The motor cortex plays roles in controlling movement. Forty years ago Tanji and Evarts recorded spikes from single neurons in a delayed movement task. They found neurons that are active just before and during movement, as expected for the control of movement. But other neurons anticipate specific movement, often seconds before movement onset, reflecting movement planning. This preparatory activity is most prevalent in the premotor cortex. We have discovered a mouse analog of premotor cortex (anterior lateral motor cortex, ALM), which contains numerous neurons showing preparatory activity. We are using extracellular electrophysiology, membrane potential measurements, imaging of large neuronal populations and synapses, circuit mapping and optogenetics to address the following questions:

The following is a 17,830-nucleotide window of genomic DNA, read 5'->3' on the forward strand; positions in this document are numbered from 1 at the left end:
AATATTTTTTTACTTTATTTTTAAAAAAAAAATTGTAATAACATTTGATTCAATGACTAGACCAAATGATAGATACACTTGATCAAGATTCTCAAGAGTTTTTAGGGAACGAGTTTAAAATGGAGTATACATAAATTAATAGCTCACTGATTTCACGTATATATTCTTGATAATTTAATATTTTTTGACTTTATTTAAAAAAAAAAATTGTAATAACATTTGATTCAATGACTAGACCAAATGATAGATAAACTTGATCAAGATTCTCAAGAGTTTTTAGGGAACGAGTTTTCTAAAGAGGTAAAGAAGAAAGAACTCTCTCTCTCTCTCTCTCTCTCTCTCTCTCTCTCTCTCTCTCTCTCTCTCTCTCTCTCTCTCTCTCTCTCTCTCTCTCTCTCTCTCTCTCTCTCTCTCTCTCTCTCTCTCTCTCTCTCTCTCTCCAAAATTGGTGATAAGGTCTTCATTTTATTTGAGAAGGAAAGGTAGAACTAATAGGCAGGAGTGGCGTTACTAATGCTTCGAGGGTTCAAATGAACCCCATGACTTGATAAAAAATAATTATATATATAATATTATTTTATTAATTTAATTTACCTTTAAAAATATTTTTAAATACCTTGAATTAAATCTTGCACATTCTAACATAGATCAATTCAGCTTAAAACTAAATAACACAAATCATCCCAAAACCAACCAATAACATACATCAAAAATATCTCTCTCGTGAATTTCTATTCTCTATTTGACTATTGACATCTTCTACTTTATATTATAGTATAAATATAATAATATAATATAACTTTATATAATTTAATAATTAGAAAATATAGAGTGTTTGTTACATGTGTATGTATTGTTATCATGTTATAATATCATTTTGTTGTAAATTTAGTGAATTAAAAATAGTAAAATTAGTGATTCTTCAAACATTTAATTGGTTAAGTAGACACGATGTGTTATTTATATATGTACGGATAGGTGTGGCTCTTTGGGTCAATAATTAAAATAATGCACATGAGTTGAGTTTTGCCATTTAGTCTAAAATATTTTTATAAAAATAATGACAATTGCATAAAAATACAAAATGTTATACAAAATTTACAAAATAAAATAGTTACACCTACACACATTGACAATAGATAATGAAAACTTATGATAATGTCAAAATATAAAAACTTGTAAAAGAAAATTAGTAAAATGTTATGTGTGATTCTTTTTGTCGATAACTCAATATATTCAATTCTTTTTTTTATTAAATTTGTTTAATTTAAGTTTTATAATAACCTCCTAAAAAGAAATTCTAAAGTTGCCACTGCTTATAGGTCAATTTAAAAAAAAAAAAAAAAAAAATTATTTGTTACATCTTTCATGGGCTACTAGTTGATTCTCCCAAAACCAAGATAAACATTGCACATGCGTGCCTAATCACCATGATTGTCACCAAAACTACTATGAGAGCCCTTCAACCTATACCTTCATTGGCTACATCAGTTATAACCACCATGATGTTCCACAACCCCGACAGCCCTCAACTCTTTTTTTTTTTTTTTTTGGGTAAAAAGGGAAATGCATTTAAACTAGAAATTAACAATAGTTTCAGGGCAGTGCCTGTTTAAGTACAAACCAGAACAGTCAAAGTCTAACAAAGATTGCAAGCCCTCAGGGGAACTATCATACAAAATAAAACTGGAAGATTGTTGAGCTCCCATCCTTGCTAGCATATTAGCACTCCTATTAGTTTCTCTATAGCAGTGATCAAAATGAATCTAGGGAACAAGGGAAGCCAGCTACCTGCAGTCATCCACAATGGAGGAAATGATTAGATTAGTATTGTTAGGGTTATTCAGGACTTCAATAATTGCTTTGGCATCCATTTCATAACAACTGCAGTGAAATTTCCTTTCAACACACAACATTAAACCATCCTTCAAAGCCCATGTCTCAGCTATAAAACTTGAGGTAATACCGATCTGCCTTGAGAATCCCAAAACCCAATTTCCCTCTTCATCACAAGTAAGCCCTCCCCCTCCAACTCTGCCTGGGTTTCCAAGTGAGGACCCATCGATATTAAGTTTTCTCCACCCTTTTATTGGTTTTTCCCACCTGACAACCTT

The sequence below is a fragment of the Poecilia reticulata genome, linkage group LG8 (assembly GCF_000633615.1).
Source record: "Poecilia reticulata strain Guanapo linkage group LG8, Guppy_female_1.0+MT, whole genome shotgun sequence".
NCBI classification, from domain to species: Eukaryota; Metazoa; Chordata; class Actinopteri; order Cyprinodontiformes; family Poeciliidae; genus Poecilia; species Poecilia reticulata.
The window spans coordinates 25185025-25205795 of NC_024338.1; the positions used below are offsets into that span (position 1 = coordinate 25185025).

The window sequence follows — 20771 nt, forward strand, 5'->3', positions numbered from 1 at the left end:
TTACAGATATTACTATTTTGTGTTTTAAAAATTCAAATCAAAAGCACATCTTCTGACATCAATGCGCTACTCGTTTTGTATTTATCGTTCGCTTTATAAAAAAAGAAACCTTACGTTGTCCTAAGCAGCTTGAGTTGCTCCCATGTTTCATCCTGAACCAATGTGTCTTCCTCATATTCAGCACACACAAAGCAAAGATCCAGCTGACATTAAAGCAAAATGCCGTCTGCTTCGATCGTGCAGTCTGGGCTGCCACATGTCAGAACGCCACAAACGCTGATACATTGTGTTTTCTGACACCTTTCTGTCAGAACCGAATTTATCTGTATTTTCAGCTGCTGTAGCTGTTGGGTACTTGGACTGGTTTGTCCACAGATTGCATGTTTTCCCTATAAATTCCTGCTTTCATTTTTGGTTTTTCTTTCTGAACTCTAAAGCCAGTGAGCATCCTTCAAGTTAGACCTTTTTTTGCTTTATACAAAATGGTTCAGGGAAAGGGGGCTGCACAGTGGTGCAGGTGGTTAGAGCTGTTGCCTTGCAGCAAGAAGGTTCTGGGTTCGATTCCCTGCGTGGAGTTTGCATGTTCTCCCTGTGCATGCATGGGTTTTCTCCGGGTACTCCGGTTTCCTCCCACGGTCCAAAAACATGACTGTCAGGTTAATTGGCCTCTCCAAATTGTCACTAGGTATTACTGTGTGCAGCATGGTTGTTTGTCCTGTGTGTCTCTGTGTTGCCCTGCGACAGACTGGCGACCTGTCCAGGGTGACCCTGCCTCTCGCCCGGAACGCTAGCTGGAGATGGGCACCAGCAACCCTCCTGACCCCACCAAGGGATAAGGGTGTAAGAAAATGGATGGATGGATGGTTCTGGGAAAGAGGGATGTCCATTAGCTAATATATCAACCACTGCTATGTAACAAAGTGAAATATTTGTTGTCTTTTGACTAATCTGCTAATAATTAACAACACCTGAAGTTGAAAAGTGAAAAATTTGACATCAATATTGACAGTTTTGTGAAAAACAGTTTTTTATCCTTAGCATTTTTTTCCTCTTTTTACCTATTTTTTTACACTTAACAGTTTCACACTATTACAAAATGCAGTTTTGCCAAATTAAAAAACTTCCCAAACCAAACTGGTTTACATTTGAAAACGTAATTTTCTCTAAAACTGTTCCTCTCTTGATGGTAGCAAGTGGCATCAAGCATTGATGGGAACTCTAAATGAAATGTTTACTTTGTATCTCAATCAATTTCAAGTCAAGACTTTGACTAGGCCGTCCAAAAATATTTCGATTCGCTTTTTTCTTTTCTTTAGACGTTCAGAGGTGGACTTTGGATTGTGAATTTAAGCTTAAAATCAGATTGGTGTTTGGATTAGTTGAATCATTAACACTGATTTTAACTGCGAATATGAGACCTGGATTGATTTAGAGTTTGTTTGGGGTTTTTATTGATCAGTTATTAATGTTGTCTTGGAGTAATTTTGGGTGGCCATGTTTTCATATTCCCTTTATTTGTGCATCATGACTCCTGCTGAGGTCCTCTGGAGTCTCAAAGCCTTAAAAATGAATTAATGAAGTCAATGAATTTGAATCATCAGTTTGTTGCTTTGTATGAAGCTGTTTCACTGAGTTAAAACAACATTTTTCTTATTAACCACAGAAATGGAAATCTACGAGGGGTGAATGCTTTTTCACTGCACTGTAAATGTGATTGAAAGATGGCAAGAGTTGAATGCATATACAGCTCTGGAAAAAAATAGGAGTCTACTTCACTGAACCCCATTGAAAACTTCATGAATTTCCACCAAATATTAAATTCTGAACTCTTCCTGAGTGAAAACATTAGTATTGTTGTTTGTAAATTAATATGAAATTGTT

How does sensory activity drive movement planning in ALM? Answers to this question will be central to the mechanisms of decision making.
How does preparatory activity flow through ALM circuits to produce movements? Answers to this question will reveal how a movement plan is converted to a movement command.
How is persistent activity during movement planning generated and maintained? Answers to this question will reveal mechanisms underlying short-term memory urgency in the brain.
How do ALM circuits respond to perturbations? Answers to this question will reveal the operational principles underlying ALM circuits. Much of this work is in collaboration with the Druckman lab.